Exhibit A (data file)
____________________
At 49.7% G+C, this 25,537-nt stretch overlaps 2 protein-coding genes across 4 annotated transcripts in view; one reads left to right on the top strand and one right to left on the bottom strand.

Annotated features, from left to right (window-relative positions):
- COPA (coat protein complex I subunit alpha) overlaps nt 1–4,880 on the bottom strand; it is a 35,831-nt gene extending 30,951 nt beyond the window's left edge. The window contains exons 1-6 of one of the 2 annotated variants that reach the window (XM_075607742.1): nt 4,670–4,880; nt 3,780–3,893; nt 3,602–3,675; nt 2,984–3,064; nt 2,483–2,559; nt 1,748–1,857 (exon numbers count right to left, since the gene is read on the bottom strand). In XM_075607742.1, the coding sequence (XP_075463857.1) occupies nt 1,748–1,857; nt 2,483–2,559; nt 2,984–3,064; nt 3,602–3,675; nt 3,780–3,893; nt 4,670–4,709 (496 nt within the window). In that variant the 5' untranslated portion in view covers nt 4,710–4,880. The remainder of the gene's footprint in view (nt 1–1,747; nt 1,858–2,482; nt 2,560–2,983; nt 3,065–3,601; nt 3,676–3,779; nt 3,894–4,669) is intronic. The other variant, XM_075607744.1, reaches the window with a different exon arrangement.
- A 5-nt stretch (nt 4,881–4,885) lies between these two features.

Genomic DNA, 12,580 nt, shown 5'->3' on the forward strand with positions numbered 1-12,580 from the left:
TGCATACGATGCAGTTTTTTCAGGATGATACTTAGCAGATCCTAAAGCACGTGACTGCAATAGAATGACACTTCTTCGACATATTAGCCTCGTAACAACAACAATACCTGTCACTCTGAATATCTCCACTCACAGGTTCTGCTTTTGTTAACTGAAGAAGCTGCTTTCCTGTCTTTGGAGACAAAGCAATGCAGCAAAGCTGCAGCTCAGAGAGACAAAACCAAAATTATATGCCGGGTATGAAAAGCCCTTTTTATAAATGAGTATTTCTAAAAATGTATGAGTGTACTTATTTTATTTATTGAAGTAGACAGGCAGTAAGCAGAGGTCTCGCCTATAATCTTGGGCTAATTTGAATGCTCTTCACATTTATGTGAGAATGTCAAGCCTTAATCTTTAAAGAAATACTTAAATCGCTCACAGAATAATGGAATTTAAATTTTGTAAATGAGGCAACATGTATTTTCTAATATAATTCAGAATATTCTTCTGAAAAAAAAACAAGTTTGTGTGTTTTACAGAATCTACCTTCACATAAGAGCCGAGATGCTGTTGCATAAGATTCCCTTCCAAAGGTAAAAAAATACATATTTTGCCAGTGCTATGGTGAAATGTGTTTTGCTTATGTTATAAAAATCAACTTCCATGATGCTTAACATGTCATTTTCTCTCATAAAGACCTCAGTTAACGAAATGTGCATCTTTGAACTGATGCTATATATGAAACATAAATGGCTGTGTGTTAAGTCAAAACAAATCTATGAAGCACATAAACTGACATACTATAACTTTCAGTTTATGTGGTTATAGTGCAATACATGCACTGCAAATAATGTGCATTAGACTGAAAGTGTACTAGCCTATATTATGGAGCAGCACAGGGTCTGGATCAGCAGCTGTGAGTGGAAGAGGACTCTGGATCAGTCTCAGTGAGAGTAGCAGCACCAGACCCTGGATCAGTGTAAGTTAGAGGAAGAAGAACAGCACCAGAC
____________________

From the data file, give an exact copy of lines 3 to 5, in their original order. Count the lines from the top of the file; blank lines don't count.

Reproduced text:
- COPA (coat protein complex I subunit alpha) overlaps nt 1–4,880 on the bottom strand; it is a 35,831-nt gene extending 30,951 nt beyond the window's left edge. The window contains exons 1-6 of one of the 2 annotated variants that reach the window (XM_075607742.1): nt 4,670–4,880; nt 3,780–3,893; nt 3,602–3,675; nt 2,984–3,064; nt 2,483–2,559; nt 1,748–1,857 (exon numbers count right to left, since the gene is read on the bottom strand). In XM_075607742.1, the coding sequence (XP_075463857.1) occupies nt 1,748–1,857; nt 2,483–2,559; nt 2,984–3,064; nt 3,602–3,675; nt 3,780–3,893; nt 4,670–4,709 (496 nt within the window). In that variant the 5' untranslated portion in view covers nt 4,710–4,880. The remainder of the gene's footprint in view (nt 1–1,747; nt 1,858–2,482; nt 2,560–2,983; nt 3,065–3,601; nt 3,676–3,779; nt 3,894–4,669) is intronic. The other variant, XM_075607744.1, reaches the window with a different exon arrangement.
- A 5-nt stretch (nt 4,881–4,885) lies between these two features.

Genomic DNA, 12,580 nt, shown 5'->3' on the forward strand with positions numbered 1-12,580 from the left: